Inequalities in water access in Cape Town laid bare in new book

A new book by Dr Minga Mbweck Kongo examines the inequalities in water access in Cape Town. Picture: Ayanda Ndamane/Independent Newspapers

A new book by Dr Minga Mbweck Kongo examines the inequalities in water access in Cape Town. Picture: Ayanda Ndamane/Independent Newspapers

Published Jul 9, 2024


As many parts of South Africa struggle with water problems, a new book has explored the impact of a lack of water on various aspects of life, including medical, ecological, spiritual and political, in the informal settlements in Khayelitsha.

Asinamanzi: Fluid Realities – Exploring South Africa’s Water Crisis and Social Dynamics by Dr Minga Mbweck Kongo, an anthropologist affiliated with the Institute for Humanities in Africa (Huma) at UCT, examines the inequalities in water access in Cape Town.

It highlights the inequitable development patterns and the strategies residents deploy to cope with inadequate water access.

Kongo is also affiliated with the Centre for African Studies at UCT, a guest lecturer at Stellenbosch University’s Department of Sociology and Anthropology, and a postdoctoral fellow at the National Institute for Humanities and Social Sciences.

Using incompleteness and conviviality as a framework, the book delves into the “subjectivities created by the lack of water and its impact on various aspects of life”.

South Africa is confronted with a quadruple threat of water scarcity, energy depletion, inflation and unemployment, leaving politicians unsure of where to begin in minimising the damage.

Kongo explained: “The book demonstrates the complex relationships and intricacies of water and how humans think about, relate to, and respond to water, particularly when it is lacking.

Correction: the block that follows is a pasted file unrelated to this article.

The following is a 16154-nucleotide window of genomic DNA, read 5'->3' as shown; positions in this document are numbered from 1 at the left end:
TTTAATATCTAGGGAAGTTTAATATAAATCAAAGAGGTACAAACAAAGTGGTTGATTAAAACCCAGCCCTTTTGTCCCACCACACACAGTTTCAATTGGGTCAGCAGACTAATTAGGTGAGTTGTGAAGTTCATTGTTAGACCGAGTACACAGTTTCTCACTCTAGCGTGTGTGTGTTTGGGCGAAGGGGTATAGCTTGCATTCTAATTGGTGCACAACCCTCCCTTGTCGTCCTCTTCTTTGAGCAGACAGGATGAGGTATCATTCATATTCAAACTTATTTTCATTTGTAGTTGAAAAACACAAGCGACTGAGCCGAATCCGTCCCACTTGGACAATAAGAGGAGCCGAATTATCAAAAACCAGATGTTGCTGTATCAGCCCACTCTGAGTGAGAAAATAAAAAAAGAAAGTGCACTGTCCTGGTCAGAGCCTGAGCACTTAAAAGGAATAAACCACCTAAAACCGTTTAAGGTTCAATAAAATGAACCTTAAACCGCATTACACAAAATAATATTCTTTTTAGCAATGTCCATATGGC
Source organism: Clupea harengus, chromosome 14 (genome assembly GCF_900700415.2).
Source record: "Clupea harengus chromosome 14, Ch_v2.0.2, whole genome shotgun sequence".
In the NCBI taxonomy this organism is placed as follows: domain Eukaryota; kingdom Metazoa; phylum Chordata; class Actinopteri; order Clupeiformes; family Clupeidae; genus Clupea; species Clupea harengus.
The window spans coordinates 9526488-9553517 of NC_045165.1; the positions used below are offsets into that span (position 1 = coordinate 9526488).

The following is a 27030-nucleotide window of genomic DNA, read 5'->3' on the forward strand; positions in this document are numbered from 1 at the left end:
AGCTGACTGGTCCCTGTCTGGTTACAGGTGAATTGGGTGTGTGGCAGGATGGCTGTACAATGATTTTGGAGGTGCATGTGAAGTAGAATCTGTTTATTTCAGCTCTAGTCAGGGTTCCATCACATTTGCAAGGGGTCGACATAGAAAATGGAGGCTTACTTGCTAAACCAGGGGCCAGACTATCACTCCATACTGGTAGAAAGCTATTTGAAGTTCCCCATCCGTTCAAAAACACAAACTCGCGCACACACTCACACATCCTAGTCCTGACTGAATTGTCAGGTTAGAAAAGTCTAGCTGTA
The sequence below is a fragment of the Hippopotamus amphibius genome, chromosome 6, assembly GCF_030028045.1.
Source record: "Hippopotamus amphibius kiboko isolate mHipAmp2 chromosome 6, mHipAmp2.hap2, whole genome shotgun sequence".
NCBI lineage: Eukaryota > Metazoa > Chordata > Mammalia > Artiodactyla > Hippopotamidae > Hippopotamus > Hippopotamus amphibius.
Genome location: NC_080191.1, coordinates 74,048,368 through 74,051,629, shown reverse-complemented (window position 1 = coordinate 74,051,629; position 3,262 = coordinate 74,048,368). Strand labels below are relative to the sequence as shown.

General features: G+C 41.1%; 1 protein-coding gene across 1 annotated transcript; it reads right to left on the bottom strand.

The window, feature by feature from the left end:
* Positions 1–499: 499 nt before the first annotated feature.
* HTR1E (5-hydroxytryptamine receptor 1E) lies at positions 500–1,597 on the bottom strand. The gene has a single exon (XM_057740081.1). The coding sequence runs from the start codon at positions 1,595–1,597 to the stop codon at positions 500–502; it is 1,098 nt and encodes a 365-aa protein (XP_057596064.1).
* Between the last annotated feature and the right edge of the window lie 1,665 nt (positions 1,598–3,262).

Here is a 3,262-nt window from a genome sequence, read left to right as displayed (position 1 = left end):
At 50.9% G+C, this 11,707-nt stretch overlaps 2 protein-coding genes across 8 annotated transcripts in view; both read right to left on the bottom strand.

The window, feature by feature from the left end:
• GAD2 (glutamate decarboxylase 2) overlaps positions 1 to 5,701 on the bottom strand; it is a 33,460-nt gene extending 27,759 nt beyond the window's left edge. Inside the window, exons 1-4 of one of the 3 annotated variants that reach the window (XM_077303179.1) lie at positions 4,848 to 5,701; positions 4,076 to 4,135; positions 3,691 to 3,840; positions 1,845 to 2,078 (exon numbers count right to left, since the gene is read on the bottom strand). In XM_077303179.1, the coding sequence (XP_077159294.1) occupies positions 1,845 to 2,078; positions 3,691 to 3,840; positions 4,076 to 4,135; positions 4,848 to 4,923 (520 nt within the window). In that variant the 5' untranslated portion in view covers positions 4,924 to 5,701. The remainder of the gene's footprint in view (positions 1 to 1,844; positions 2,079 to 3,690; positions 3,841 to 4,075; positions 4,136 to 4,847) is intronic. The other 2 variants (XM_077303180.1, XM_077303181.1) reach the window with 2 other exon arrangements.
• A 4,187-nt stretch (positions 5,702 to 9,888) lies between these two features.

“Overall, it provides a comprehensive analysis of the complexities of water and its profound significance in different spheres of human life.”

“I wrote this book to explain the subjectivities caused by water challenges in South Africa, offer an alternative way of writing about informal settlements, and understand how people excluded from basic service delivery cope with water access.”

He said the book’s, “appositeness will ring a bell in many marginalised societies in South Africa and Africa and remind policymakers, politicians and city planners of the overriding need to find more equitable and efficient ways to distribute water regardless of social status or residential codes”.

“The government should invest in water infrastructure, maintain the basic infrastructure at the local government level, employ people with the capacity and relevant skills, reinforce existing legislation and policy, and be accountable,” added Kongo.

Associate Professor Divine Fuh, director of Huma, said Asinamanzi is a raw book about the impact that a lack of piped water has on people living in informal settlements in Khayelitsha, Cape Town.

“It describes a world of ‘liquid sh*t’ that assaults the senses and erodes the dignity and relationships of people living in it.

“Amid this ‘incomplete’ existence, residents bravely struggle to establish a ‘convivial’ social life.”

Ilana van Wyk, Associate Professor of Anthropology at Stellenbosch University, added: “Asinamanzi is about the daily realities of living with water scarcity and raw sewage running through streets and houses.

“The book examines the social, cultural, religious and health dimensions of water, and provides rich ethnographic insights into what it means to strive to live with dignity in settings characterised by the broken infrastructures of everyday life.”

Cape Times